Samsung Epic 4G Touch First Impressions

Aaron Baker
Writer from  Dallas, TX
| September 14, 2011

One of the most hotly anticipated Android handsets is en-route to the United States.  Announced at Mobile World Congress in February, Samsung's Galaxy S II has taken the market by storm, with five million units sold in 85 short days.  The Epic 4G Touch is Sprint's variant of the popular device, and it'll be available in retail stores on Friday, September 16 for $199.99 with a two-year agreement.

Sprint's Galaxy S II Epic 4G Touch (as it's called in full) is an incredible smartphone on a carrier that offers an excellent value proposition, but Sprint's network data issues are becoming increasingly hard to overlook.  Today's mobile devices require data at every turn; whether you're updating the weather, downloading apps, or checking your email, you're using data at every turn.  A poor data experience can make or break your overall taste towards a device, and unfortunately, that's the concern I have with the Epic 4G Touch.  The handset is feature-packed and just as awesome as the international version, but the poor data speeds cripple the experience and will inevitably lead people to wonder "what's wrong with this phone?"

Network issues aside, I've had the Epic 4G Touch (which I jokingly call the "EpTouch" due to the long name) for about 24 hours, and for the time being, it's Sprint's best smartphone.  Here's why:

  • Samsung turned it around big time in the processor department, going from last in most benchmarks to first.  The 1.2 GHz dual-core Exynos processor is a huge improvement over the single-core Hummingbird chip, and like the international version of the Galaxy S II, the Epic 4G Touch is incredibly fast in all tasks.

  • EpTouch's 4.52-inch Super AMOLED Plus display is huge, but boy, is it gorgeous.  The size makes for a big piece of phone and is somewhat awkward to hold in the hand, but it's masked quite well thanks to the svelte 9.6mm thick body.  For whatever reason, the curves of the device aren't working in my favor.  I've dropped the phone or had it slip out of my hand no less than seven times since I've gotten it.
  • Epic 4G Touch ships with Android 2.3.4 and TouchWiz 4.0, which is a night-and-day difference over previous builds of Samsung's UI.  TouchWiz 4.0 is fast, offers improved widgets and custom features, and is up-to-date with competitors like HTC's Sense and Motorola's custom user interface.  They've trimmed a lot of the fat and made it aesthetically appealing.  I didn't care for TouchWiz 3.0, but 4.0 is (at present) my favorite Android skin.
  • Like the international variant, Sprint's Galaxy S II model ships with an 8-megapixel camera.  Still pictures are excellent, but the 1080p video recording could use some work.  Audio quality was pretty distorted and choppy, and while the picture was decent, I've certainly seen better from other 1080p-enabled handsets.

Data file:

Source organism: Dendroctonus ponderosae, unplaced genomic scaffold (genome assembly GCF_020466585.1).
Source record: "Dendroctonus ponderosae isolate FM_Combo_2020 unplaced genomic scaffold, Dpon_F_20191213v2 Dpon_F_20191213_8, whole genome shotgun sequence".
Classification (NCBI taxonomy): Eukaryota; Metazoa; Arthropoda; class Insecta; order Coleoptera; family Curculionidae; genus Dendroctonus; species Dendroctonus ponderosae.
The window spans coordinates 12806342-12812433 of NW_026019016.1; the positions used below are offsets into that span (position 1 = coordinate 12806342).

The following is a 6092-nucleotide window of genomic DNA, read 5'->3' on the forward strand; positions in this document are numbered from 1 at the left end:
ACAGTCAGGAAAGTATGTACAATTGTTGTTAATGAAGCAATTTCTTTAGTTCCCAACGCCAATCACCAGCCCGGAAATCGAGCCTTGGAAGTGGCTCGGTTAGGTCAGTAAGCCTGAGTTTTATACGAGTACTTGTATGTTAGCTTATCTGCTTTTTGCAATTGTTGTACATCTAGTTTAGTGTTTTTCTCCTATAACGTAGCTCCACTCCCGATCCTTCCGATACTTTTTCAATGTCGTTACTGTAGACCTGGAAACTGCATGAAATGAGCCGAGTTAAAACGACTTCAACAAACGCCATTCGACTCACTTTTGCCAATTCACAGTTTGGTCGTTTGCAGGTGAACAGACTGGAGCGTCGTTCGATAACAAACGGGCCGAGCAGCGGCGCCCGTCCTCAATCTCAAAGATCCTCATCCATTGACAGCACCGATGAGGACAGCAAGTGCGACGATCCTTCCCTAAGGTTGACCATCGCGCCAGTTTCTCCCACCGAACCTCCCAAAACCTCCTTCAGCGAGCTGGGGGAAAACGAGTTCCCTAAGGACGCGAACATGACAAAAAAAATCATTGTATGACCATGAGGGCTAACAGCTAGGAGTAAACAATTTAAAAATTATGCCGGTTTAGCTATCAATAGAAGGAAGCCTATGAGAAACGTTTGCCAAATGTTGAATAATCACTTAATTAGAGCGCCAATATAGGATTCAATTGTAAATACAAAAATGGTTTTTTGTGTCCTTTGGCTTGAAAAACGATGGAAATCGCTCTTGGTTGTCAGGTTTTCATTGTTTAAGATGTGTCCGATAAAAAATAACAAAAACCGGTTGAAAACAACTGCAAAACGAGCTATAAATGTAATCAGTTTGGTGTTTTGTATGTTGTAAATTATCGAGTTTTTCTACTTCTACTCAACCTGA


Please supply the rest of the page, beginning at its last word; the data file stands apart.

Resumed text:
• To compensate for the large display, Samsung upped the battery to 1,800 mAh, and so far, it has performed well.  With moderate use like calling, text messaging, emailing, browsing the web, and downloading a few apps, I'd say you should be able to make it through most of the day.  LIke other recent Samsung devices, the Epic 4G Touch takes a long time to charge.  If you're like me and live off of the quick 15 minute charges between meetings, events, and the like, you'll want to carry a spare battery.
  • While voice calling has been fine, Sprint's data network performance has been mostly terrible, which pulls away from the overall positive experience with the phone.  In most of my network tests, 3G data speeds have often been slower than dial-up (I'm usually averaging between 0.02 and 0.30 Mbps on the download), and their 4G (WiMAX) coverage has been oddly spotty lately.  As I type this, I'm sitting in uptown Charlotte - literally, the center of the city - and I'm not getting a 4G signal.  It took me 72 seconds this morning to post an update to Twitter, and just over six minutes to download an app.  It's like throwing a Toyota Corolla's engine into a Ferrari; the phone has so many high-end, data centric features that can't be utilized to their maximum.
  • The whole "datagate" ordeal is frustrating, because Sprint is one of my favorite wireless carriers.  They're the underdog; the one that I've always wanted to see succeed.  They've struggled over the years in both churn and customer satisfaction, and they've historically done a great job with trying to turn the negative perception around.  I'm afraid this data thing, if left unchecked, will put a painful blemish on their record.

I've been really impressed with the Galaxy S II since my hands-on time with it a few months ago.  Months after its release, it's still the Android star; the most popular, sought-after Android device since the HTC EVO 4G.  Thanks to the lofty unsubsidized price, I rarely recommended it to buyers.  Now that three of the four US carriers are picking it up and adding their own flavor to it, it's an Android device that's I'd recommend to anyone.  Design preferences are always subjective, but the Epic 4G Touch packs a few extra goodies over the original like a large display, notification light, and a larger battery.  Unfortunately, Sprint's network appears to be going through some serious issues at the moment, so the phone's capabilities are often handicapped by painfully slow data speeds.

Check out the unboxing below, and stay tuned for more on the first US carrier-branded Galaxy S II!

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